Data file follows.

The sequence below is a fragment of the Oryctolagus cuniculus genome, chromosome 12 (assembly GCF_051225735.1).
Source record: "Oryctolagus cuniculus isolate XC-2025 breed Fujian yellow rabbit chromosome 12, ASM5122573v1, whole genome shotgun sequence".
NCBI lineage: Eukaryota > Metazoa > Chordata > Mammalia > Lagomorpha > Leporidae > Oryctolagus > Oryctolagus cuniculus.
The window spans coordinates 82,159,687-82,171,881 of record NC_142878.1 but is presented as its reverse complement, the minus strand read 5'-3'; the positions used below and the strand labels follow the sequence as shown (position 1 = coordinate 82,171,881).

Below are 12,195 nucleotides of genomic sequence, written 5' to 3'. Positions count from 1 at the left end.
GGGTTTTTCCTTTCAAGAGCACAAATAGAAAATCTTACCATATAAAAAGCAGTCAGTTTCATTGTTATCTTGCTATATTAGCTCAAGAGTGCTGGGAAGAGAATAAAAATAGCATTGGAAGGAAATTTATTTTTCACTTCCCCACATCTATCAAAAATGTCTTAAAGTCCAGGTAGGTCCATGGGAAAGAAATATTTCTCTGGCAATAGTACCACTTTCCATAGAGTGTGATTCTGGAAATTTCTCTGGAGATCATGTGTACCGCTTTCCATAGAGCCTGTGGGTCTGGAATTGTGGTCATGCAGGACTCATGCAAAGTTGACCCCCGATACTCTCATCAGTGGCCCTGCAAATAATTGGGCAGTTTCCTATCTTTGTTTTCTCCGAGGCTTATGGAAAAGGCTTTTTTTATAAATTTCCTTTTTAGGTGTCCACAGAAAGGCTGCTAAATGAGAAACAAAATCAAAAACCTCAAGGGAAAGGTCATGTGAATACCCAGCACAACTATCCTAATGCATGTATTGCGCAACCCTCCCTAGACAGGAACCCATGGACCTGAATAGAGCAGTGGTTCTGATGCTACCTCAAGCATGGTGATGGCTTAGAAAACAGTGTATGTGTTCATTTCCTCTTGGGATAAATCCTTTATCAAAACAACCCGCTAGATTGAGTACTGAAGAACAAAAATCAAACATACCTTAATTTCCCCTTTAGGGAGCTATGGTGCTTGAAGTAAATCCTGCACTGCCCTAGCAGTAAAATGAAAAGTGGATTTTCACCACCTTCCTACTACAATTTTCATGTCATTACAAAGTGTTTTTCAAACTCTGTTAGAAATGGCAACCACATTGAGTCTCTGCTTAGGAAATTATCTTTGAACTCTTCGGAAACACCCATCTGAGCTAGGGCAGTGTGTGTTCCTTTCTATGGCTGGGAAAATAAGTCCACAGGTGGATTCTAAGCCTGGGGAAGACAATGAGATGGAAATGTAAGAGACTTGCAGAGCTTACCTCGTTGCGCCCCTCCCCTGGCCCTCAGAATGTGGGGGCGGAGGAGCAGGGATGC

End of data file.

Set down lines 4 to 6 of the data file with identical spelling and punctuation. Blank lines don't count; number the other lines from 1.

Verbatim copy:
The window spans coordinates 82,159,687-82,171,881 of record NC_142878.1 but is presented as its reverse complement, the minus strand read 5'-3'; the positions used below and the strand labels follow the sequence as shown (position 1 = coordinate 82,171,881).

Below are 12,195 nucleotides of genomic sequence, written 5' to 3'. Positions count from 1 at the left end.
GGGTTTTTCCTTTCAAGAGCACAAATAGAAAATCTTACCATATAAAAAGCAGTCAGTTTCATTGTTATCTTGCTATATTAGCTCAAGAGTGCTGGGAAGAGAATAAAAATAGCATTGGAAGGAAATTTATTTTTCACTTCCCCACATCTATCAAAAATGTCTTAAAGTCCAGGTAGGTCCATGGGAAAGAAATATTTCTCTGGCAATAGTACCACTTTCCATAGAGTGTGATTCTGGAAATTTCTCTGGAGATCATGTGTACCGCTTTCCATAGAGCCTGTGGGTCTGGAATTGTGGTCATGCAGGACTCATGCAAAGTTGACCCCCGATACTCTCATCAGTGGCCCTGCAAATAATTGGGCAGTTTCCTATCTTTGTTTTCTCCGAGGCTTATGGAAAAGGCTTTTTTTATAAATTTCCTTTTTAGGTGTCCACAGAAAGGCTGCTAAATGAGAAACAAAATCAAAAACCTCAAGGGAAAGGTCATGTGAATACCCAGCACAACTATCCTAATGCATGTATTGCGCAACCCTCCCTAGACAGGAACCCATGGACCTGAATAGAGCAGTGGTTCTGATGCTACCTCAAGCATGGTGATGGCTTAGAAAACAGTGTATGTGTTCATTTCCTCTTGGGATAAATCCTTTATCAAAACAACCCGCTAGATTGAGTACTGAAGAACAAAAATCAAACATACCTTAATTTCCCCTTTAGGGAGCTATGGTGCTTGAAGTAAATCCTGCACTGCCCTAGCAGTAAAATGAAAAGTGGATTTTCACCACCTTCCTACTACAATTTTCATGTCATTACAAAGTGTTTTTCAAACTCTGTTAGAAATGGCAACCACATTGAGTCTCTGCTTAGGAAATTATCTTTGAACTCTTCGGAAACACCCATCTGAGCTAGGGCAGTGTGTGTTCCTTTCTATGGCTGGGAAAATAAGTCCACAGGTGGATTCTAAGCCTGGGGAAGACAATGAGATGGAAATGTAAGAGACTTGCAGAGCTTACCTCGTTGCGCCCCTCCCCTGGCCCTCAGAATGTGGGGGCGGAGGAGCAGGGATGC